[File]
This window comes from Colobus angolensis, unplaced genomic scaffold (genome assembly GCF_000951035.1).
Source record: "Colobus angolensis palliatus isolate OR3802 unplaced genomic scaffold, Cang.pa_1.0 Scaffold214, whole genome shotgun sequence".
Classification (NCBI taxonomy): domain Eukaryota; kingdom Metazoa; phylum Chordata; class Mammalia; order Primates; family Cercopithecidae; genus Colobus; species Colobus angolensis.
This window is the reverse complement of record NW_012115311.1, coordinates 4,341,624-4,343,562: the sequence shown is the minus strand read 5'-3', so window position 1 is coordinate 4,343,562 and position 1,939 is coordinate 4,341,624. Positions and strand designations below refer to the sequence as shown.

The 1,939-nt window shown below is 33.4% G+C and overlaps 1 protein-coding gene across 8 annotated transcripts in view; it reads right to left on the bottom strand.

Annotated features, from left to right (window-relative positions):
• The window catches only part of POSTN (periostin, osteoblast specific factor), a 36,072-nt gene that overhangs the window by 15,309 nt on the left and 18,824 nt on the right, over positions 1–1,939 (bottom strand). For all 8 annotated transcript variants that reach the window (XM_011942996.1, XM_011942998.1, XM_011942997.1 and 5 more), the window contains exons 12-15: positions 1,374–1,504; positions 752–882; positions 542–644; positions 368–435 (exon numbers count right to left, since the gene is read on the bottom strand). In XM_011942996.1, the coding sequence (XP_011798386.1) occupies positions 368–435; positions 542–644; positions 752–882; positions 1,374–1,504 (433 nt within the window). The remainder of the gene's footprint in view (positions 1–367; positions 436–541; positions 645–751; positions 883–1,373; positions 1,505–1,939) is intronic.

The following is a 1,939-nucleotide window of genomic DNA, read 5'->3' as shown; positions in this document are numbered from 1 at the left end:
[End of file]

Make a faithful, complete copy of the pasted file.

This window comes from Colobus angolensis, unplaced genomic scaffold (genome assembly GCF_000951035.1).
Source record: "Colobus angolensis palliatus isolate OR3802 unplaced genomic scaffold, Cang.pa_1.0 Scaffold214, whole genome shotgun sequence".
Classification (NCBI taxonomy): domain Eukaryota; kingdom Metazoa; phylum Chordata; class Mammalia; order Primates; family Cercopithecidae; genus Colobus; species Colobus angolensis.
This window is the reverse complement of record NW_012115311.1, coordinates 4,341,624-4,343,562: the sequence shown is the minus strand read 5'-3', so window position 1 is coordinate 4,343,562 and position 1,939 is coordinate 4,341,624. Positions and strand designations below refer to the sequence as shown.

The 1,939-nt window shown below is 33.4% G+C and overlaps 1 protein-coding gene across 8 annotated transcripts in view; it reads right to left on the bottom strand.

Annotated features, from left to right (window-relative positions):
• The window catches only part of POSTN (periostin, osteoblast specific factor), a 36,072-nt gene that overhangs the window by 15,309 nt on the left and 18,824 nt on the right, over positions 1–1,939 (bottom strand). For all 8 annotated transcript variants that reach the window (XM_011942996.1, XM_011942998.1, XM_011942997.1 and 5 more), the window contains exons 12-15: positions 1,374–1,504; positions 752–882; positions 542–644; positions 368–435 (exon numbers count right to left, since the gene is read on the bottom strand). In XM_011942996.1, the coding sequence (XP_011798386.1) occupies positions 368–435; positions 542–644; positions 752–882; positions 1,374–1,504 (433 nt within the window). The remainder of the gene's footprint in view (positions 1–367; positions 436–541; positions 645–751; positions 883–1,373; positions 1,505–1,939) is intronic.

The following is a 1,939-nucleotide window of genomic DNA, read 5'->3' as shown; positions in this document are numbered from 1 at the left end: